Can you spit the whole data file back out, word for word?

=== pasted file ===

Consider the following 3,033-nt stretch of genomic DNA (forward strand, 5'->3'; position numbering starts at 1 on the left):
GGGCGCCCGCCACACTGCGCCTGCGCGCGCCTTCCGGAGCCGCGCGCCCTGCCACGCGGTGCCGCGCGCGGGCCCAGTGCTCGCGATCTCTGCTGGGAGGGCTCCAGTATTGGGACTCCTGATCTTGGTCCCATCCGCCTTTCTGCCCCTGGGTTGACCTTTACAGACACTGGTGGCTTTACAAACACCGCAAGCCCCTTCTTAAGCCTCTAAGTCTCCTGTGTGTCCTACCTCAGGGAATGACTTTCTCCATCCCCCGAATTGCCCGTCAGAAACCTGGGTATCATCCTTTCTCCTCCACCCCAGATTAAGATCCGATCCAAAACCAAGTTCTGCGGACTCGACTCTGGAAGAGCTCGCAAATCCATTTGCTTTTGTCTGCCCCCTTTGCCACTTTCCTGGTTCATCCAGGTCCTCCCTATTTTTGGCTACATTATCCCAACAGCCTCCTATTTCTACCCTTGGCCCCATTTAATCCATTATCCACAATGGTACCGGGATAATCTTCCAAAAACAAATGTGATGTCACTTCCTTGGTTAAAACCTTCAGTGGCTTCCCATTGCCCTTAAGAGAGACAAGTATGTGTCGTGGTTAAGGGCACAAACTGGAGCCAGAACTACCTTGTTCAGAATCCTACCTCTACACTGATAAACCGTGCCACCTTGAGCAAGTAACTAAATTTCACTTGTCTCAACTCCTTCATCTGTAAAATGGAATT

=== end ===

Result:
Consider the following 3,033-nt stretch of genomic DNA (forward strand, 5'->3'; position numbering starts at 1 on the left):
GGGCGCCCGCCACACTGCGCCTGCGCGCGCCTTCCGGAGCCGCGCGCCCTGCCACGCGGTGCCGCGCGCGGGCCCAGTGCTCGCGATCTCTGCTGGGAGGGCTCCAGTATTGGGACTCCTGATCTTGGTCCCATCCGCCTTTCTGCCCCTGGGTTGACCTTTACAGACACTGGTGGCTTTACAAACACCGCAAGCCCCTTCTTAAGCCTCTAAGTCTCCTGTGTGTCCTACCTCAGGGAATGACTTTCTCCATCCCCCGAATTGCCCGTCAGAAACCTGGGTATCATCCTTTCTCCTCCACCCCAGATTAAGATCCGATCCAAAACCAAGTTCTGCGGACTCGACTCTGGAAGAGCTCGCAAATCCATTTGCTTTTGTCTGCCCCCTTTGCCACTTTCCTGGTTCATCCAGGTCCTCCCTATTTTTGGCTACATTATCCCAACAGCCTCCTATTTCTACCCTTGGCCCCATTTAATCCATTATCCACAATGGTACCGGGATAATCTTCCAAAAACAAATGTGATGTCACTTCCTTGGTTAAAACCTTCAGTGGCTTCCCATTGCCCTTAAGAGAGACAAGTATGTGTCGTGGTTAAGGGCACAAACTGGAGCCAGAACTACCTTGTTCAGAATCCTACCTCTACACTGATAAACCGTGCCACCTTGAGCAAGTAACTAAATTTCACTTGTCTCAACTCCTTCATCTGTAAAATGGAATT